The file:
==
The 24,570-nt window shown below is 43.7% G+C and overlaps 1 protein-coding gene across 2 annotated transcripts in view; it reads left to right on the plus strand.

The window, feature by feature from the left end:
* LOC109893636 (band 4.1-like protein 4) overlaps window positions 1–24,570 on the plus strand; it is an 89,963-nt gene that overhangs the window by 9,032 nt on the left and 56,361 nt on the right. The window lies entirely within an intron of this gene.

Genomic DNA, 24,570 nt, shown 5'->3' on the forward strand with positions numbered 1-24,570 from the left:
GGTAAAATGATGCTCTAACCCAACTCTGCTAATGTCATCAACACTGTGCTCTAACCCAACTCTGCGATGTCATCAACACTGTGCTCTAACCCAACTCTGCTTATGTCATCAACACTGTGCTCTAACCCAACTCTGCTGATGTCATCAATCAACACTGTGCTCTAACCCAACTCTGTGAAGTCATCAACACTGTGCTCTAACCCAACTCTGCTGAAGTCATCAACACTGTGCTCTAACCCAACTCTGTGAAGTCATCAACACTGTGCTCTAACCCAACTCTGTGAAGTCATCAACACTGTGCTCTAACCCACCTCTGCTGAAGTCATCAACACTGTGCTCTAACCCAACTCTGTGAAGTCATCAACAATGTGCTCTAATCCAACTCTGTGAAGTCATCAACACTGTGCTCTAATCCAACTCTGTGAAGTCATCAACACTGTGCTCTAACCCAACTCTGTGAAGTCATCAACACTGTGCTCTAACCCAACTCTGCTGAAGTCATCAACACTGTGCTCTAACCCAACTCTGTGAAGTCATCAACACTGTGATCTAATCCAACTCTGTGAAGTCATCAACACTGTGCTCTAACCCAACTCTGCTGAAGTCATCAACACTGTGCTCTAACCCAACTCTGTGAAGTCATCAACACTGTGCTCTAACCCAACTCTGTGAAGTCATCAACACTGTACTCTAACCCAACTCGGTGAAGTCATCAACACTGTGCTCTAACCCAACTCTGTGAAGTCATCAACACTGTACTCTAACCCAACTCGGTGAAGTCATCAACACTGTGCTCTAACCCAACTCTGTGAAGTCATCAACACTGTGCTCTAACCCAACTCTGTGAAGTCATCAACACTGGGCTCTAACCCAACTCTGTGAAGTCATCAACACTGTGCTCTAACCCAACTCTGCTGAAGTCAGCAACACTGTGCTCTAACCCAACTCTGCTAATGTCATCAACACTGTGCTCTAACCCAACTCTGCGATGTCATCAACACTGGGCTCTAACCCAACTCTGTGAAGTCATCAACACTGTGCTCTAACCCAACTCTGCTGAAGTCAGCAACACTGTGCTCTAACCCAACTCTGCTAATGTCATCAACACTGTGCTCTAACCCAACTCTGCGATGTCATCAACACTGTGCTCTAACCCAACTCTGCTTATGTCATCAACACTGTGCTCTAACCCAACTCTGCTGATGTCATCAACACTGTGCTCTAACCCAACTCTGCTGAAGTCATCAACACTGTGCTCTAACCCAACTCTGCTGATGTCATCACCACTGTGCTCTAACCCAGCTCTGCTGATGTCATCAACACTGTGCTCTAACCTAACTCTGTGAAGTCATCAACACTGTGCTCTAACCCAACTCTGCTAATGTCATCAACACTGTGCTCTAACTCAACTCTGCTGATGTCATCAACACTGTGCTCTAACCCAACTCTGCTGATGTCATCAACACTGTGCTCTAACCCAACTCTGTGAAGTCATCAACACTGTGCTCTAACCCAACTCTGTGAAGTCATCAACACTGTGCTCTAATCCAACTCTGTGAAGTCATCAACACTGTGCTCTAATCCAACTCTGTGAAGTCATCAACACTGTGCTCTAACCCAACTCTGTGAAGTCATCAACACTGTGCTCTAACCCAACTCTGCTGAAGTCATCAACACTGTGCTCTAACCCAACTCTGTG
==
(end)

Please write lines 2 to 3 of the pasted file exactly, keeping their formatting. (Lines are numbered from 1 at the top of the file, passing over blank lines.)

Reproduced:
The window, feature by feature from the left end:
* LOC109893636 (band 4.1-like protein 4) overlaps window positions 1–24,570 on the plus strand; it is an 89,963-nt gene that overhangs the window by 9,032 nt on the left and 56,361 nt on the right. The window lies entirely within an intron of this gene.